All this over a man who knew that a terrorist attack was going to take place, but who wasn’t aware of all of the details, couldn’t have done anything to stop it even if he’d told the FBI everything that he knew, and didn’t actually take part in anything solid.

Frankly, America would have been better of if they’d shoved this guy over the Canadian border and pretnded that they’d never caught him.

March 21, 2006 @ 6:00 am | Comment

firefox works. now on with the comments.

ACB makes several good points. One of the things that is most irritating is that the government is living up to the ideals of what America COULD be.

How many movies have we seen that have a “happy ending”? A lot.
Have you ever seen a movie, set in America, where justice triumphs? A lot.
Have you ever seen a movie, set in America, where the boss turns out to be a bad guy. A lot.
Have you ever seen a movie like that, and then when the evidence is insurmountable the “little guy” whens and the boss goes to jail? A lot.

Why is it that GW Buxing, nor a single government official, is in jail or at least rebuked for 911?
In this case Samit is the little guy who is/was right. And everyone between him and GW Buxing should be rebuke for their failure.
And by gosh, somebody should get fired…. Not out of vengence, but to make sure they don’t get a second chance to screw-up.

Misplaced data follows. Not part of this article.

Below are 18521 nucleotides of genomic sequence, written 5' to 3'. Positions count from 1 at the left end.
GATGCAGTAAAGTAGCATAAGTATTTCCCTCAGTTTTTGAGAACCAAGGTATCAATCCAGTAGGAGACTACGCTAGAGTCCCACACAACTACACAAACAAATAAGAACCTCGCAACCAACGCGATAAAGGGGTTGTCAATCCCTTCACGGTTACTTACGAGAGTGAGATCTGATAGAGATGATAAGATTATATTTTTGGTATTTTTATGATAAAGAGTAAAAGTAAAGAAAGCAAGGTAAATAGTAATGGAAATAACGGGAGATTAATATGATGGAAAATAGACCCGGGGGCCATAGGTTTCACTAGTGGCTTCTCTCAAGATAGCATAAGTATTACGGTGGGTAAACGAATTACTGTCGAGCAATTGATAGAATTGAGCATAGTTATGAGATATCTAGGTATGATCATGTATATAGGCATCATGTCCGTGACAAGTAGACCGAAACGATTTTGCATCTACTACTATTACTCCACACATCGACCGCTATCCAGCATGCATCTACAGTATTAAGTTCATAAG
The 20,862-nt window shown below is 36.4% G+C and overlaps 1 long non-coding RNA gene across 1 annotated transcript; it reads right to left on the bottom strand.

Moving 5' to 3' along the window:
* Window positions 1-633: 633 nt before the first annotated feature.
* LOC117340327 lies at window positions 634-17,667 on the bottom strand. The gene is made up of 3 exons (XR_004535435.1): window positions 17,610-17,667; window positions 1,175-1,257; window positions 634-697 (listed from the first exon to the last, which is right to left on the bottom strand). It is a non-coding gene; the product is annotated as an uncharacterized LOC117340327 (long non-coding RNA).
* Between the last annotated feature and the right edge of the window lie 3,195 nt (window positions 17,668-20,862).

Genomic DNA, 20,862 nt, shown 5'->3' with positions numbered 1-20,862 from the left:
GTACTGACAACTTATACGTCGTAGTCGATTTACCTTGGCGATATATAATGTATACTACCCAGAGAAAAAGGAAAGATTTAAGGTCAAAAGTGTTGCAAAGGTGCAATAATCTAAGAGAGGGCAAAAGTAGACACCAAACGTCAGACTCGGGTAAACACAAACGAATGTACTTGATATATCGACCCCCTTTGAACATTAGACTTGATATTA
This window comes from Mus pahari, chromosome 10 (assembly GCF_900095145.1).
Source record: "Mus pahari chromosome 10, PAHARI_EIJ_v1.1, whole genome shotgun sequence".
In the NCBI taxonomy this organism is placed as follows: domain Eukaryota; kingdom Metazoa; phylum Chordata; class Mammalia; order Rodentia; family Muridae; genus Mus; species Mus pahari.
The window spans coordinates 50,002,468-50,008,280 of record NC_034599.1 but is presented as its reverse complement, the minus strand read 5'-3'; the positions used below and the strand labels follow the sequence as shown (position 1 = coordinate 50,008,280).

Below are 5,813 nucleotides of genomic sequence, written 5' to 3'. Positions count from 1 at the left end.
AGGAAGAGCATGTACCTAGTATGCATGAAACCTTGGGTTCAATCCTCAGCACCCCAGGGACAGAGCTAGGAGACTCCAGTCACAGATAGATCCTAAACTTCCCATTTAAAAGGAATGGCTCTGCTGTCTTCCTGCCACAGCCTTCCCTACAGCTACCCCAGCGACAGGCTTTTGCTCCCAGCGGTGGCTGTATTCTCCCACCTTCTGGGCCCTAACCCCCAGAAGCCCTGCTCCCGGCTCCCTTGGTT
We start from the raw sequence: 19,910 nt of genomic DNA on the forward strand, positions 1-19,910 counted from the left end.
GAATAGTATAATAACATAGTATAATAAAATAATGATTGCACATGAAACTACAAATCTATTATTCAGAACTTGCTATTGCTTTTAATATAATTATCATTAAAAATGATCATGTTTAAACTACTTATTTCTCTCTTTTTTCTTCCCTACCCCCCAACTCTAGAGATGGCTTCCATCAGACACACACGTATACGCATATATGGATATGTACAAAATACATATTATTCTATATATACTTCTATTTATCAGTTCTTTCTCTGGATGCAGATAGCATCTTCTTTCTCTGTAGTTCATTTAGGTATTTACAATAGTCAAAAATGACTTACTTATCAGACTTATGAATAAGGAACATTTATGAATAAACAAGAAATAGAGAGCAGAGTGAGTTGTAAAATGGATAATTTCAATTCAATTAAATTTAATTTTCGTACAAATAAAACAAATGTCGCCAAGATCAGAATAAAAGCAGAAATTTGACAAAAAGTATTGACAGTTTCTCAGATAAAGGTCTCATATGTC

March 21, 2006 @ 7:54 pm | Comment

The movie analogy was put forth for a reason.
How many movies where the little guy wins make you feel a little prouder of a country where justice prevails.
This “movie”, Buxing and Co., Inc. had a bad intro (google search chad,florida,fraud).
The plot was essentially non-existent or at best transparent. Though the main characters have color, it is mostly white or off-white.
The first movie (which was actually a sequel of a much better movie made in 1988) was a flop.
This second movie, playing in theatres of war now, is a simple rehashing of the first, with some characters getting killed off (see Powell, Colin) and others coming back in new roles (see Rice, Cuntaleeza).
In my opinion the screenwriter (Rove, Karl) is not neccessarily to blame. Basically his job was to write a storyline. Casting was the responsiblity of someone else (John Q. Public).
In summation, I think that the movie does not portray the AMERICA that i have seen in so many good movies. But I guess a movie with a happy ending where the good guy whens and the bad guys go to jail is not going to happen.

March 21, 2006 @ 8:05 pm | Comment

whens = wins in above posts
Translators of the world You Night, ugh Unite

March 21, 2006 @ 8:08 pm | Comment

Oh geez….

March 21, 2006 @ 8:29 pm | Comment

Buxing. I really, really like that.

March 21, 2006 @ 9:17 pm | Comment

thanks. You know the way they do his name now, 布什 is BuShi in pinyin, so we could just call him “Not” or 不是,不是 which is also BuShi. Or my favorite is to use them all in a sentence like this:

March 21, 2006 @ 10:02 pm | Comment

Love it!

I’ve been calling him 不是 for years, personally…

March 21, 2006 @ 10:45 pm | Comment

RSS feed for comments on this post. TrackBack URL

Sorry, the comment form is closed at this time.